‘I am in constant contact with the citizens, both by direct meetings across the country and by means of my blog. In my opinion, the Romanian voters have fortunately reached a phase of maturity at which they can tell the politician concerned over the way the that the economic crisis affects his/her electoral campaign from the politician concerned over the impact of the crisis on his/her co-nationals’, Cretu said.
She argued that the Romanians’ options are already set and the 30 days of electoral campaign will not change such options too much.
‘I see the electoral campaign as an opportunity to communicate with the voters even closer, rather than as a hunt for votes in which the electoral funds thrown into the battle have a decisive say’, she stressed.
On the voters’ turnout, the Social Democrat MEP said there unfortunately is a general European tendency not to go to such balloting.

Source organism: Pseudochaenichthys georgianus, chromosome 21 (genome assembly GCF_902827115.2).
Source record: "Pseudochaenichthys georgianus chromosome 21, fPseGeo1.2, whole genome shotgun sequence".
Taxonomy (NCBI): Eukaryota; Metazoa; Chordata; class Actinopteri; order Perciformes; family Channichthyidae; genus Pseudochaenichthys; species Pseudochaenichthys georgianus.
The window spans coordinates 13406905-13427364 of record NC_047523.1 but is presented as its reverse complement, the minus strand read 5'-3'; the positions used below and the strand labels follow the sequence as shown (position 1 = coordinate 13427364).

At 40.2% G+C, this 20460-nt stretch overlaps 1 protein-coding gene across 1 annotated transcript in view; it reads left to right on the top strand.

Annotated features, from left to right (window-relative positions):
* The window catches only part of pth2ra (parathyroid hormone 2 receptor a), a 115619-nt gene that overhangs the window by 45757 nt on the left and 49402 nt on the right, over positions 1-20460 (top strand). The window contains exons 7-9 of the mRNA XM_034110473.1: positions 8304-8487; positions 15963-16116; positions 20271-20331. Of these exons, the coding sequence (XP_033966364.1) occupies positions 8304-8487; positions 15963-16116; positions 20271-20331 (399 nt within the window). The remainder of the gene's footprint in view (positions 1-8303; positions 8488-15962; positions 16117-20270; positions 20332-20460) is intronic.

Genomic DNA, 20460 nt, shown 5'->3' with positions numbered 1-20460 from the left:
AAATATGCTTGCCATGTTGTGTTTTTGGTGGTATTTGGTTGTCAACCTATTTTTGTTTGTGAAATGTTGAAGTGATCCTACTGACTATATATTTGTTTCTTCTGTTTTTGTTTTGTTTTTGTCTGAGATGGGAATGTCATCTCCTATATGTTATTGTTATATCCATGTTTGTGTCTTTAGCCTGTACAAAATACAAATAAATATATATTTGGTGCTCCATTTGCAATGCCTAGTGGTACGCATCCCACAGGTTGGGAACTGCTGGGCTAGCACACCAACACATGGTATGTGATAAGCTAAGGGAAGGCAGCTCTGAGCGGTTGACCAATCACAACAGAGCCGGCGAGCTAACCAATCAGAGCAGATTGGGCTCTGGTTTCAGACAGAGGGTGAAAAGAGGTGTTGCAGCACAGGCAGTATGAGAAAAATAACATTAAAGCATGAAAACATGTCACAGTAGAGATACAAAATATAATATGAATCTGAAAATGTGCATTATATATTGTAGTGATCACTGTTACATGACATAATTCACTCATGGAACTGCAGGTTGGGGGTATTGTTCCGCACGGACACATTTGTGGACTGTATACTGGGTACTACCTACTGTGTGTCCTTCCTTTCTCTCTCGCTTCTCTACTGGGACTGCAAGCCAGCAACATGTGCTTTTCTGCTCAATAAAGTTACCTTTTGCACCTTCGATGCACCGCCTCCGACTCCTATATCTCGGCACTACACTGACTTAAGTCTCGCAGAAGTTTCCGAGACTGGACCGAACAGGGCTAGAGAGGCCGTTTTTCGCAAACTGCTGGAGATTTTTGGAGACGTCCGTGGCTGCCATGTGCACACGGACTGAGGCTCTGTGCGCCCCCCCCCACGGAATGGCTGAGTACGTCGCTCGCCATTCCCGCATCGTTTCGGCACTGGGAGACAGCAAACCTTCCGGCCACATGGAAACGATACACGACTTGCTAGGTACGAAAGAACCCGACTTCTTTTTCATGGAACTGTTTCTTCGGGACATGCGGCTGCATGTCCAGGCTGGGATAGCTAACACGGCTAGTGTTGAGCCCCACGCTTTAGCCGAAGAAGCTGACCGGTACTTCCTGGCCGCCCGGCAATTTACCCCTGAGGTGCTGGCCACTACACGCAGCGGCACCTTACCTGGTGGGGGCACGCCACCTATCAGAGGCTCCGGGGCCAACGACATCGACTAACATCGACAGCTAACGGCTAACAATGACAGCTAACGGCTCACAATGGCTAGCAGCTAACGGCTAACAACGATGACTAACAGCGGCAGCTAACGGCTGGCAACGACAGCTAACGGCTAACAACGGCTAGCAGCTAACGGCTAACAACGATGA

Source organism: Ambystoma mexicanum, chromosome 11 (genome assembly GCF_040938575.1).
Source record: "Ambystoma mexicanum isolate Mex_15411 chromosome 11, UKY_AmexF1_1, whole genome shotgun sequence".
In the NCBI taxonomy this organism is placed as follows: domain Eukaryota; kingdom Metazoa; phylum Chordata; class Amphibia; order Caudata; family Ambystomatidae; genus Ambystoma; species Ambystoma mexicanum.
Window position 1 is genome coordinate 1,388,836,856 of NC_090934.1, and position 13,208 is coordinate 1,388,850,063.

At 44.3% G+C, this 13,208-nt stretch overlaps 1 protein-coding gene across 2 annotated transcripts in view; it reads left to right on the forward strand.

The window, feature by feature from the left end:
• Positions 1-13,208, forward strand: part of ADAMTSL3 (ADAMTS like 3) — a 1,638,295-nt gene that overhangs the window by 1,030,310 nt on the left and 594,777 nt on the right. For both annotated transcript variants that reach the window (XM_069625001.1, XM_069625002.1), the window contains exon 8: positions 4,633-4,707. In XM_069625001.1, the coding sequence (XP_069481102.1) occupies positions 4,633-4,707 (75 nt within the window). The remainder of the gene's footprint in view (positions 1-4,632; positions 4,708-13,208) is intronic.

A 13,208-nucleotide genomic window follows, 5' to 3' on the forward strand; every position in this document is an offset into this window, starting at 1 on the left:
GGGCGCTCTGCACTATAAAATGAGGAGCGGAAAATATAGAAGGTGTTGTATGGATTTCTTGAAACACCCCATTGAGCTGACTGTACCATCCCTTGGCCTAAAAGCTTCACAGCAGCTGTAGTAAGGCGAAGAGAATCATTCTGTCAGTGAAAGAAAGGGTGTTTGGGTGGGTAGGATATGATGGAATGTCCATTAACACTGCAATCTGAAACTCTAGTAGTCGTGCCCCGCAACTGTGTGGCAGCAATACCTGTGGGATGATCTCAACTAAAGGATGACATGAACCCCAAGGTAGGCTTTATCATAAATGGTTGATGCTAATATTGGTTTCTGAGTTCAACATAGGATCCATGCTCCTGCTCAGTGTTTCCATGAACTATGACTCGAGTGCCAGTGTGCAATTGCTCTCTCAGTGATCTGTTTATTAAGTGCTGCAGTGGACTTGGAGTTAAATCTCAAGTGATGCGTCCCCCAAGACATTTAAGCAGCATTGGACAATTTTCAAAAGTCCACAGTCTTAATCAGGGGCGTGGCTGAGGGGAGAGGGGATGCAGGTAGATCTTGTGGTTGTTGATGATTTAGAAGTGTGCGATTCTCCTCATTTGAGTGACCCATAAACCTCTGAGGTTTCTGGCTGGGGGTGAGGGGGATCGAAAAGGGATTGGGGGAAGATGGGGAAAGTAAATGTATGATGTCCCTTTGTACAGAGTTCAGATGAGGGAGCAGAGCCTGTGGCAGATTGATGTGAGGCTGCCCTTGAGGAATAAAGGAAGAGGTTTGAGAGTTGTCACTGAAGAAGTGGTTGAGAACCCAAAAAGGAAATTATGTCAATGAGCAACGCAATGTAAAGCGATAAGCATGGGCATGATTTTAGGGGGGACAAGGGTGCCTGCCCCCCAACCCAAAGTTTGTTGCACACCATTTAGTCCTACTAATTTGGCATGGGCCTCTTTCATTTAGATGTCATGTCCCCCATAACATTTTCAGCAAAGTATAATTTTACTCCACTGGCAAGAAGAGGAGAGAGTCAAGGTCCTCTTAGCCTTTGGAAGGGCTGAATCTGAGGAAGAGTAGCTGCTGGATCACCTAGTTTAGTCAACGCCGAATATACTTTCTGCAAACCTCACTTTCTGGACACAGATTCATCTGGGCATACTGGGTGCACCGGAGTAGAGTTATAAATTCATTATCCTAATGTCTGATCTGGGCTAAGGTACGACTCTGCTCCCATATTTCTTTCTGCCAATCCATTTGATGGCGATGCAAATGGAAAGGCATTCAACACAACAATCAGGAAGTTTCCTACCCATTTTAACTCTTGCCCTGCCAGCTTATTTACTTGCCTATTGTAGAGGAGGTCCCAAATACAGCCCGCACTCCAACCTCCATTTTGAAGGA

‘Since the first Euro-parliamentary elections in 1979, there has been a constant drop in the voter turnout and such negative trend is specific of the Romanian political life too when compared to the first free elections in 1990.
This is the main reason why I believe we owe it to the electorate to better explain the importance of the European policies on the citizen’s life. When nearly two-thirds of the Romanian legislation is European legislation, I think we should all be more concerned with the political debate in Brussels and Strasbourg’, Cretu insisted.
She said the Romanian political rhetoric on the whole had deteriorated year after year and it attained a worrying pace over the last period.
‘Unfortunately, the discrepancy between the European style of politics and the Romanian level has become larger and larger, instead of seeing a rise in the level of civility on the domestic political stage.
But I believe people are fed up with trivialities and they expect us to seriously deal with the things that really have an influence on their life. This economic crisis is a cold shower for everybody in many respects’, Cretu said.